Tuesday, June 11, 2013


In a dialect falling somewhat short of Received Pronunciation, but one still perfectly acceptable, Mayor Bloomberg recently advised human beings everywhere:

‘I’ve said this a thousand times, if you don’t speak good grammar – English with good grammar – you’re not going to get the kinds of jobs that you want...'

Bloomberg continued, saying that ‘you can make an argument that it shouldn’t be the case, it’s not fair, whatever, people judge each other by how well-spoken they are.'

Finally, something Big Mike and I agree upon! I'm given to the double modal myself, but I don't think that adversely affects my chances of success. I never imagined Bloomberg and I would have a topic to bond over. Er, over which to bond. 

Elsewhere in education, meanwhile, Virginia students' passing SOL scores have dropped anywhere from 14 to 20 percent, depending on the age group. Responded Superintended Patricia Wright:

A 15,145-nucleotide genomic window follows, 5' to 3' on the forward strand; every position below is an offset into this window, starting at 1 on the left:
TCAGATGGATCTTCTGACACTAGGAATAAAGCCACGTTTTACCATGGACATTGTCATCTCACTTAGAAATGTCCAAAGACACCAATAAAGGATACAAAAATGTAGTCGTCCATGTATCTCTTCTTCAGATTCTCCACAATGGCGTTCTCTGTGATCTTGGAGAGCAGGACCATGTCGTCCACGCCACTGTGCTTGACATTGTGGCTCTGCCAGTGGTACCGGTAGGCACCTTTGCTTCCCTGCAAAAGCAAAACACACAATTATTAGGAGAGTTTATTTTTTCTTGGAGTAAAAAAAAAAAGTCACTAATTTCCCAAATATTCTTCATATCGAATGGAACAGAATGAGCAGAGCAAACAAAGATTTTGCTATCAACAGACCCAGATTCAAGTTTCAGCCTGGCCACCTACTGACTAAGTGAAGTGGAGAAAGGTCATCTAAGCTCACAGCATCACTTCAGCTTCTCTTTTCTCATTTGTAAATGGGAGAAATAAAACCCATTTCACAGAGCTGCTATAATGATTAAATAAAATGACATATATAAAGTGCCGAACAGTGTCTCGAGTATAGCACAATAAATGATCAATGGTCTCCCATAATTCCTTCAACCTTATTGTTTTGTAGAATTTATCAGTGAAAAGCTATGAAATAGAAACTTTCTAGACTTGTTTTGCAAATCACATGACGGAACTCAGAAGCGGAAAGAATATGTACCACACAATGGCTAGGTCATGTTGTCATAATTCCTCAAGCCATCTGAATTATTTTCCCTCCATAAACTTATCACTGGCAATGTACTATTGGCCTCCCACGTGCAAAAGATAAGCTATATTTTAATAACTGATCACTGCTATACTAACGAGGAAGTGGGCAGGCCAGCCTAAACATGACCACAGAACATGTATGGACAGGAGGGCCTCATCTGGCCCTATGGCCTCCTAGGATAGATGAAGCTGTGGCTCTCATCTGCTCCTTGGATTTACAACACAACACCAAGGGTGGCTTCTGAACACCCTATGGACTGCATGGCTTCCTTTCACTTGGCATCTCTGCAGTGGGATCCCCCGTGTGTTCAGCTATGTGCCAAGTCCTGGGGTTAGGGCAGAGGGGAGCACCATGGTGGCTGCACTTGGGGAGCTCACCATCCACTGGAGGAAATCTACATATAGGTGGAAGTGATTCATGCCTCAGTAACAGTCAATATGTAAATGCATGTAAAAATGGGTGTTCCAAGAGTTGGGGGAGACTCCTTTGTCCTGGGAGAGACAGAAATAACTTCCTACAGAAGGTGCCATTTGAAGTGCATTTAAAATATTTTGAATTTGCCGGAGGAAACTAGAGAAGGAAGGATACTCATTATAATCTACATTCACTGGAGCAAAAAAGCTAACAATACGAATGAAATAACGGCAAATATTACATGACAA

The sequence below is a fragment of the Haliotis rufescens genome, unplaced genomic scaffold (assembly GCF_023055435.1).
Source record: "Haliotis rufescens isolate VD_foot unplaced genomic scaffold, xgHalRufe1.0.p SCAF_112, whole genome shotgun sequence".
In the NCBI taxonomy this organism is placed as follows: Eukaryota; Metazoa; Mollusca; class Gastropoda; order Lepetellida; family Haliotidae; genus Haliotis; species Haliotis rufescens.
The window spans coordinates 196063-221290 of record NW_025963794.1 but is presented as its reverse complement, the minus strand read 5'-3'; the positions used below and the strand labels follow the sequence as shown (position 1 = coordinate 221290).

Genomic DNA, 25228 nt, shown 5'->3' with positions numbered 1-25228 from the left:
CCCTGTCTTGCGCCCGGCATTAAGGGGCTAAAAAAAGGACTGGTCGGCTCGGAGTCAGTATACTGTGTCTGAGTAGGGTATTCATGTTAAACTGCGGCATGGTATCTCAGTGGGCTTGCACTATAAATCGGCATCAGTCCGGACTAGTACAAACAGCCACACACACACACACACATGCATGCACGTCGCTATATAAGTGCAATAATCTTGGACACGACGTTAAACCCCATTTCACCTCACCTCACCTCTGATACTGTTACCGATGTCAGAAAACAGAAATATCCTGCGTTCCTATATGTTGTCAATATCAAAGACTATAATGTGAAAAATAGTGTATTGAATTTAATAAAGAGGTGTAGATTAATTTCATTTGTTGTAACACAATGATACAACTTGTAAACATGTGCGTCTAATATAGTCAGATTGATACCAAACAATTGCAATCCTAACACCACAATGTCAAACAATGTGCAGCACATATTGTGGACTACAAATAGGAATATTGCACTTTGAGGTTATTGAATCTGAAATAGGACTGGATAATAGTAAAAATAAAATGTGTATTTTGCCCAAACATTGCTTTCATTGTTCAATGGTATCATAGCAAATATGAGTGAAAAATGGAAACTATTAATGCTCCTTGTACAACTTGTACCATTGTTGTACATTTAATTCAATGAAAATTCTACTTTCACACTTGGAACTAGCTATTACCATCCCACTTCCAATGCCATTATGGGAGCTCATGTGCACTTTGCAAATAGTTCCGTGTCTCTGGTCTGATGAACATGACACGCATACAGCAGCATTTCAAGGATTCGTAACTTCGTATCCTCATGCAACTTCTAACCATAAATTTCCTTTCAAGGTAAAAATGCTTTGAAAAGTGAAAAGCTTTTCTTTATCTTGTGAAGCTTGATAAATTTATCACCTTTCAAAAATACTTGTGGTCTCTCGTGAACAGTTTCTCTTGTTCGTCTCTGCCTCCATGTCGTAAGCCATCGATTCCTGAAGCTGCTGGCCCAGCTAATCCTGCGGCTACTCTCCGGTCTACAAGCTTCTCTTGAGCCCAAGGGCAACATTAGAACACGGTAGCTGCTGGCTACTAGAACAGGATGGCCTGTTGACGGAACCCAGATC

“The lower scores and pass rates are a sign that the state is expecting more of students so they will be better prepared for college or the workforce, not that students are learning less.”

Say what? If a university has a low acceptance rate, it means their standards are much higher and they're thus accepting smarter students. The same doesn't translate to test scores. If "the state is expecting more of students," then it should be teaching them more. If I beat someone up in a fight, I don't say he's a better fighter because he lost.

At least Wright said "learning less" instead of "learning fewer," though. Bloomberg would be proud.  

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